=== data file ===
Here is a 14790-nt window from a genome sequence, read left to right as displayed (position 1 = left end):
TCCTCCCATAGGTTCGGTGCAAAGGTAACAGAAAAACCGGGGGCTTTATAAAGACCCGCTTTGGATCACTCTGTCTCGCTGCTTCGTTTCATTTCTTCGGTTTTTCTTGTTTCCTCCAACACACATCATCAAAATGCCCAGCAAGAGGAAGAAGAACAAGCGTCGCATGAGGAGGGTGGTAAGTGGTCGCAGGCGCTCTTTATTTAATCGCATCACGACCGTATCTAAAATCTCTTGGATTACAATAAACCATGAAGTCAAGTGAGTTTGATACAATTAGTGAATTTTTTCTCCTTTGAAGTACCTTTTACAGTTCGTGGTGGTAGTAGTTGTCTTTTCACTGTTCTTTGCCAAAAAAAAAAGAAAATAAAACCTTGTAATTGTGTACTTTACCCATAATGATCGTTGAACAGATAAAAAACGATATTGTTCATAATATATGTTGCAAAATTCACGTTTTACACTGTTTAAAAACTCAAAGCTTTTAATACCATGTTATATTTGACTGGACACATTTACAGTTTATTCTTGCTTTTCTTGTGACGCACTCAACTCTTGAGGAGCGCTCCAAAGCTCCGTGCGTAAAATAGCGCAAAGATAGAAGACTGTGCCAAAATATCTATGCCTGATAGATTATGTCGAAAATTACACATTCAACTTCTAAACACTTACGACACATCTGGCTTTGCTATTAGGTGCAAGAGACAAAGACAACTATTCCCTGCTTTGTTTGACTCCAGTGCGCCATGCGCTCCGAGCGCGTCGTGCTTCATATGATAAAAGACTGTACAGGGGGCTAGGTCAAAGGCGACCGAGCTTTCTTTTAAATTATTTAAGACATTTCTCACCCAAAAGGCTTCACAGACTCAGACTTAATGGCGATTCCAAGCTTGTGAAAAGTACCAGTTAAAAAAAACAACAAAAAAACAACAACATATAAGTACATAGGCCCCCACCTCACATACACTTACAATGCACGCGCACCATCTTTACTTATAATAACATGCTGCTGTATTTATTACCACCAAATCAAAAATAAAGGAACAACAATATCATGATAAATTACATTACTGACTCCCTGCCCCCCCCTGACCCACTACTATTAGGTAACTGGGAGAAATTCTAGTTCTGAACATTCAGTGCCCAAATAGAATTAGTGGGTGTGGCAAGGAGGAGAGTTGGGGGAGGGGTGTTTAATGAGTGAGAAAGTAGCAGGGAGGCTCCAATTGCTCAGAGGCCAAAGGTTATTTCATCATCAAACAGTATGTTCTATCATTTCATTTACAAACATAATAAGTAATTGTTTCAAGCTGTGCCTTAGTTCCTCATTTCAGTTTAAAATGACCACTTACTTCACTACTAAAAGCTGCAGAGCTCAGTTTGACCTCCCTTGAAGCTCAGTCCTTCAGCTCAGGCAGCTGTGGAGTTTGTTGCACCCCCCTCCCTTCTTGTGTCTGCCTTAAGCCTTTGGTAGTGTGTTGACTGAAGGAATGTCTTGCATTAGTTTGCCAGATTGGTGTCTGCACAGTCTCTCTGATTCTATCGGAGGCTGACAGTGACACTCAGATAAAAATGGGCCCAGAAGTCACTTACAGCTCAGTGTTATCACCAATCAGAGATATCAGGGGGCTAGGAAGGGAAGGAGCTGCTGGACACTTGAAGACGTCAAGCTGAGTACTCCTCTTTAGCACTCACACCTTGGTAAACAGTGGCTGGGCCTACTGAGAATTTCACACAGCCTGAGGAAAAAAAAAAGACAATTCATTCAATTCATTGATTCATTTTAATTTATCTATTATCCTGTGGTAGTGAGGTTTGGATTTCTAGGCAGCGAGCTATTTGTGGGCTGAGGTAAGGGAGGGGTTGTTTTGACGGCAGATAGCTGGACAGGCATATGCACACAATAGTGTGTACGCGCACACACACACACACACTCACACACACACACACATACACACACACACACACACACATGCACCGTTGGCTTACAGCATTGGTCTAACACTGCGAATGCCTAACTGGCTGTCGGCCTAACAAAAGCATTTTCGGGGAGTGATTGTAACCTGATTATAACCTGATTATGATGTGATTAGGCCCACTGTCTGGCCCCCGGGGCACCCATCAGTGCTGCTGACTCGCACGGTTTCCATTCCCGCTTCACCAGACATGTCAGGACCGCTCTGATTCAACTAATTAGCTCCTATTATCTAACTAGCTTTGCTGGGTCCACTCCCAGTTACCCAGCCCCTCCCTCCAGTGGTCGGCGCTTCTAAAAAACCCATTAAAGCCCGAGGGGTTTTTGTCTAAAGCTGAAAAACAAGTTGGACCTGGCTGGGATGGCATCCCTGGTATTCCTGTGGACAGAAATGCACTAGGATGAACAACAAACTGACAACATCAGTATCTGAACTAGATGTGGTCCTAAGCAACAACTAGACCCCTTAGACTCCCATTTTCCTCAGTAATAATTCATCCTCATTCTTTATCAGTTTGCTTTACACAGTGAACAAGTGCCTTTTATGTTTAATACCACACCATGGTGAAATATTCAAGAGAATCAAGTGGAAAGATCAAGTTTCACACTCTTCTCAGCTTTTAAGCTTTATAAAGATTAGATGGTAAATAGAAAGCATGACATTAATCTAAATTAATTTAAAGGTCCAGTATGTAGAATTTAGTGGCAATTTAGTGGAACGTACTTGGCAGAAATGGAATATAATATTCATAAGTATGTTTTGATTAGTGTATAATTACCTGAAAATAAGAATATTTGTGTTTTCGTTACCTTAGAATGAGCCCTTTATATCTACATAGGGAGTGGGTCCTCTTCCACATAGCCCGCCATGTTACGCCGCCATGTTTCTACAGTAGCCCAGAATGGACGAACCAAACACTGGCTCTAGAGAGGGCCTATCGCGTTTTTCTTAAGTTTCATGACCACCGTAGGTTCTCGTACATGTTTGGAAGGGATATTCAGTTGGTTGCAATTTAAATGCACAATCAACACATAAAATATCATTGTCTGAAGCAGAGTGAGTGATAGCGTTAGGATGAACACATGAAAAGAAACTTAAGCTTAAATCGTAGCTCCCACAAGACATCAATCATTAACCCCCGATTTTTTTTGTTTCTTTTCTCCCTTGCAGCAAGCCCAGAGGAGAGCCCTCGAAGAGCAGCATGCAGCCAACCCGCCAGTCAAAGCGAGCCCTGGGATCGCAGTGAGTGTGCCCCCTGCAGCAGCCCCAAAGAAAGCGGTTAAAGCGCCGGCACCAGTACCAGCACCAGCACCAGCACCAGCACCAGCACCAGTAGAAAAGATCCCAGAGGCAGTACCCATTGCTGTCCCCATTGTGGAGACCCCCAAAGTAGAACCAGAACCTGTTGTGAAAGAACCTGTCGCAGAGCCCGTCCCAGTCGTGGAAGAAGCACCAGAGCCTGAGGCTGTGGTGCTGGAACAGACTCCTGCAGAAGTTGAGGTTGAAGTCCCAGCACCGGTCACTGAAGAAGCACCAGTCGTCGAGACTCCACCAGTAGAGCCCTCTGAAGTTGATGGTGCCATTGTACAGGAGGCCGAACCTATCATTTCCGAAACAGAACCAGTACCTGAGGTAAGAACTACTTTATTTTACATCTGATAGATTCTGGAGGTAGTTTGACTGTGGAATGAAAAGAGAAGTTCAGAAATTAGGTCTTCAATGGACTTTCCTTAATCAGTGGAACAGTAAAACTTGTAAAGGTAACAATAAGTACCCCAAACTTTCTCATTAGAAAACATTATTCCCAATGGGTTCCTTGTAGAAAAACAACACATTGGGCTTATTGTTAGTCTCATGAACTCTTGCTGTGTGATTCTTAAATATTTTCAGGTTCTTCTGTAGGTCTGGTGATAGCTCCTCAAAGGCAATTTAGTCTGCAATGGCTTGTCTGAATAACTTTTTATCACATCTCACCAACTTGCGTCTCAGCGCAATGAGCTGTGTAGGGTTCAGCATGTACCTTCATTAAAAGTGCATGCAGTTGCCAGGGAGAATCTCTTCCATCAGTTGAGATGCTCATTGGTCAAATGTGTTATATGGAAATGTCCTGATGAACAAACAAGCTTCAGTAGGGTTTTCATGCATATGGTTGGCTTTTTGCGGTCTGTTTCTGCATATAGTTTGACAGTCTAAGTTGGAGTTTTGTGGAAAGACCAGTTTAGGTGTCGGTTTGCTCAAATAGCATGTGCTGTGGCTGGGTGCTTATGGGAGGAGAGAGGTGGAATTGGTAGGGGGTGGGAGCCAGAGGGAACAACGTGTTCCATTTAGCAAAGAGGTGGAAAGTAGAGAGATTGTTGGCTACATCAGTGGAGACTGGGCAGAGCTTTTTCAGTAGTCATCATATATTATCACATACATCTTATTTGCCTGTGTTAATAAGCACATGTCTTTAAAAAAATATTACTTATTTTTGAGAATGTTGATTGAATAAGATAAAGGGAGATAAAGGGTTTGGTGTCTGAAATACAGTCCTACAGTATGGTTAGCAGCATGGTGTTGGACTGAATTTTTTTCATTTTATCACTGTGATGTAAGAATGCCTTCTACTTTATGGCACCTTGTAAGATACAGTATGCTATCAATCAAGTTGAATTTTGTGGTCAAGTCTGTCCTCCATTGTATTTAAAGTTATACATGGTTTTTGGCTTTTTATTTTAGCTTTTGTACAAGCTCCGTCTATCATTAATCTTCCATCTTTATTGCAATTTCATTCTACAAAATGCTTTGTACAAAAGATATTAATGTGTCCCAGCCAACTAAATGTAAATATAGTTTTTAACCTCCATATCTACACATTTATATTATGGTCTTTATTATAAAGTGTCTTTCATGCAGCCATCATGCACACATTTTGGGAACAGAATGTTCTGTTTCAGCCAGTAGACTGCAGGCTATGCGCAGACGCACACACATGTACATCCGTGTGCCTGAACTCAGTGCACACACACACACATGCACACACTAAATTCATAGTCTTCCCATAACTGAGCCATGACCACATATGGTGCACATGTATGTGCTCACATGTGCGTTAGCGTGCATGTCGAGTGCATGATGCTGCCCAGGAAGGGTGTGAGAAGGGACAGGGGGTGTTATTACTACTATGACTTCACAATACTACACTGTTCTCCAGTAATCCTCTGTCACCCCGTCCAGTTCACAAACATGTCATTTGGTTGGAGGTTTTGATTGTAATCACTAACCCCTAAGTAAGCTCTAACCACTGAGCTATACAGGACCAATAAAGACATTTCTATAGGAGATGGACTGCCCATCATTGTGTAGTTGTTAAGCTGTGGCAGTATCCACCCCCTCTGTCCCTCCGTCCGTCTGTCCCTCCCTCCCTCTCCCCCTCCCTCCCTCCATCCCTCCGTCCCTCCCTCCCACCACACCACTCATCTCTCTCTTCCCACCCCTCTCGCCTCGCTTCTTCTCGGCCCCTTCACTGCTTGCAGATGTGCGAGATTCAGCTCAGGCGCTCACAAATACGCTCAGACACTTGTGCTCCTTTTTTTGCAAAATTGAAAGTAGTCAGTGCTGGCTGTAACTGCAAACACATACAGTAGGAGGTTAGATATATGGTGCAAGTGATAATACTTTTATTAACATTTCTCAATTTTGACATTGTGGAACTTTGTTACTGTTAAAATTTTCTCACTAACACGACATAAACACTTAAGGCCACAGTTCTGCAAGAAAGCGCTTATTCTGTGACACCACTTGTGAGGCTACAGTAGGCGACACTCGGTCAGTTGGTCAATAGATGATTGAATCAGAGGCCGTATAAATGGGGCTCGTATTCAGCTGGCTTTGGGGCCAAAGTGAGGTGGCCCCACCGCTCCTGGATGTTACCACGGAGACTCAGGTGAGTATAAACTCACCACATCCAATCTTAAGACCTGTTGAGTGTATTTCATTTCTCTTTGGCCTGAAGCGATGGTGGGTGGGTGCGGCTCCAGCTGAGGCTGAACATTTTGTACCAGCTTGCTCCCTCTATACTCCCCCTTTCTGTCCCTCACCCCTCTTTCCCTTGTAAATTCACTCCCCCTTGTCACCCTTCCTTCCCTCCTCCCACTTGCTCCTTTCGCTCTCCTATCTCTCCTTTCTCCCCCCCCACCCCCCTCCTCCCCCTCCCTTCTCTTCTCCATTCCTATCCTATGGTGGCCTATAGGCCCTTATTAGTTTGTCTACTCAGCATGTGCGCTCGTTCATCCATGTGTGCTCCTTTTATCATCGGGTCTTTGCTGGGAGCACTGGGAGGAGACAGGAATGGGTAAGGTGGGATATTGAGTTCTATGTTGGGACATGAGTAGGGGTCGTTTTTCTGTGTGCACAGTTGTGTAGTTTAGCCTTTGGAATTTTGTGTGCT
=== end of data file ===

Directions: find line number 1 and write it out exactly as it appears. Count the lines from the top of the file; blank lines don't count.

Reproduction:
Here is a 14790-nt window from a genome sequence, read left to right as displayed (position 1 = left end):